Wild weather this year shows growing impact of climate change, scientists say

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In recent weeks, the world has seen ferocious wildfires in the U.S. West, torrential rains in Africa, weirdly warm temperatures on the surface of tropical...
By Matthew Green

LONDON (Reuters) - The planet is showing signs it's in peril. oceans, and record heat waves from California to the Siberian Arctic.

This spate of wild weather is consistent with climate change, scientists say, and the world can expect even more extreme weather and higher risks from natural disasters as global emissions of greenhouse gases continue.

"We are seeing the emergence of some signals that would have had almost no chance of happening without human-induced climate change," said Sonia Seneviratne, a climate scientist at Swiss university ETH Zurich.

For decades, scientists have warned of such events – but have been wary of saying that a particular storm or heat wave was a direct result of climate change. That's now changing.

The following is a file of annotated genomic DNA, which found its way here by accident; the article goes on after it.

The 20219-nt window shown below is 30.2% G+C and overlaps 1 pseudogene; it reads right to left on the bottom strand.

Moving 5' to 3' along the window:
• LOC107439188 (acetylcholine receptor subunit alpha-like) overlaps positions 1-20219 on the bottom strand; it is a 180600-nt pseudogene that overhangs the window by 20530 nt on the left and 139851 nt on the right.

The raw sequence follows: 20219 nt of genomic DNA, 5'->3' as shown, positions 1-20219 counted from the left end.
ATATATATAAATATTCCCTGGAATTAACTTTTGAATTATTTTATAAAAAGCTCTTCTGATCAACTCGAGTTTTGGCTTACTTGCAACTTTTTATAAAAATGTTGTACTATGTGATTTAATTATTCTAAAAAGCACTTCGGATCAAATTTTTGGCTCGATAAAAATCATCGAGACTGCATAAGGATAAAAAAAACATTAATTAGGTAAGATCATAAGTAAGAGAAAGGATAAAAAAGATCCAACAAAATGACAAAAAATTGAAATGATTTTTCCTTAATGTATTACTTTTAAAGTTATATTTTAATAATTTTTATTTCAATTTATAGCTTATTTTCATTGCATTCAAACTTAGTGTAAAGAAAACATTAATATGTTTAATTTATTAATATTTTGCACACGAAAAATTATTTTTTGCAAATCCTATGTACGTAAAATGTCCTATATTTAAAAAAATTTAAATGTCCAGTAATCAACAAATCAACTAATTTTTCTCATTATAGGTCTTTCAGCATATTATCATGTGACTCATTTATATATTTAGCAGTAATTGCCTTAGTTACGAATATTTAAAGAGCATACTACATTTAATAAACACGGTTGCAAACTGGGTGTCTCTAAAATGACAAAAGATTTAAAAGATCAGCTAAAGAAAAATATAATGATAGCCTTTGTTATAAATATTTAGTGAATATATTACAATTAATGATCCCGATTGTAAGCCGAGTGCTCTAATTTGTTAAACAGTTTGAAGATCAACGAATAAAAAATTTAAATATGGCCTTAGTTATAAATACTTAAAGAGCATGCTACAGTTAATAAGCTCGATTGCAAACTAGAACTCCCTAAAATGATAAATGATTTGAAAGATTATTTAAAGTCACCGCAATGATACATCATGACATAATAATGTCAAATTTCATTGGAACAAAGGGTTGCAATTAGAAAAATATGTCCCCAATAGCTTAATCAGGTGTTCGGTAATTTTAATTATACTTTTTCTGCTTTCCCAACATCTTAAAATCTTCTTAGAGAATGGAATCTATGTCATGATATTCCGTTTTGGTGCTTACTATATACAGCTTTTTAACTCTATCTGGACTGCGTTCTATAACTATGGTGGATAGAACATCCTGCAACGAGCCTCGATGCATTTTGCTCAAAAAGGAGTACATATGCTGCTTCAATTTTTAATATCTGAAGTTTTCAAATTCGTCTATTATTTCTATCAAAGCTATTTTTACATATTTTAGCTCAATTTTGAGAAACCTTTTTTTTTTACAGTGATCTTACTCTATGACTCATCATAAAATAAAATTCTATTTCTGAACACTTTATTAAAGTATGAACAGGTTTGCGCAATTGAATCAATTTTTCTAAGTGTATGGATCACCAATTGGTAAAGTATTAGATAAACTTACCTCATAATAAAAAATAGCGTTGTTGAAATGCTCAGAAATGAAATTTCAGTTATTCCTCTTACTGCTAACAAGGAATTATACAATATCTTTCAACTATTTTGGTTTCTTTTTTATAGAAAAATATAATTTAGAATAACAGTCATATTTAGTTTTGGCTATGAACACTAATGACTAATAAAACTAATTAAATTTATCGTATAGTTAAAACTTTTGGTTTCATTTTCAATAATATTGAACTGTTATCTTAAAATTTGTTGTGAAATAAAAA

Advances in a relatively new field known as "event attribution science" have enabled researchers to assess how big a role climate change might have played in a specific case.

In determining that link, scientists assess simulations of how weather systems might behave if humans had never started pumping carbon dioxide into the air, and compare that with what is happening today. They also factor in weather observations made over the last century or more.

"What seemed like an established truth that you cannot attribute a particular extreme weather event to climate change is less and less true," Seneviratne told Reuters.

FEELING THE HEAT

The clearest examples are found in the growing frequency and intensity of heat waves worldwide. [nL5N2EN5GC]

Scientists needed only days to identify climate change as the key culprit in this year's record temperatures in Siberia, with extreme heat drying out forests and peat across the Russian tundra, leading to massive wildfires.

Climate change links have also been found in the simultaneous summer heat waves that hit Europe, Japan and North America in 2018. Studies found that the chances of these events happening together would have been near zero without the industrial-era rise…
Reuters, Matthew Green
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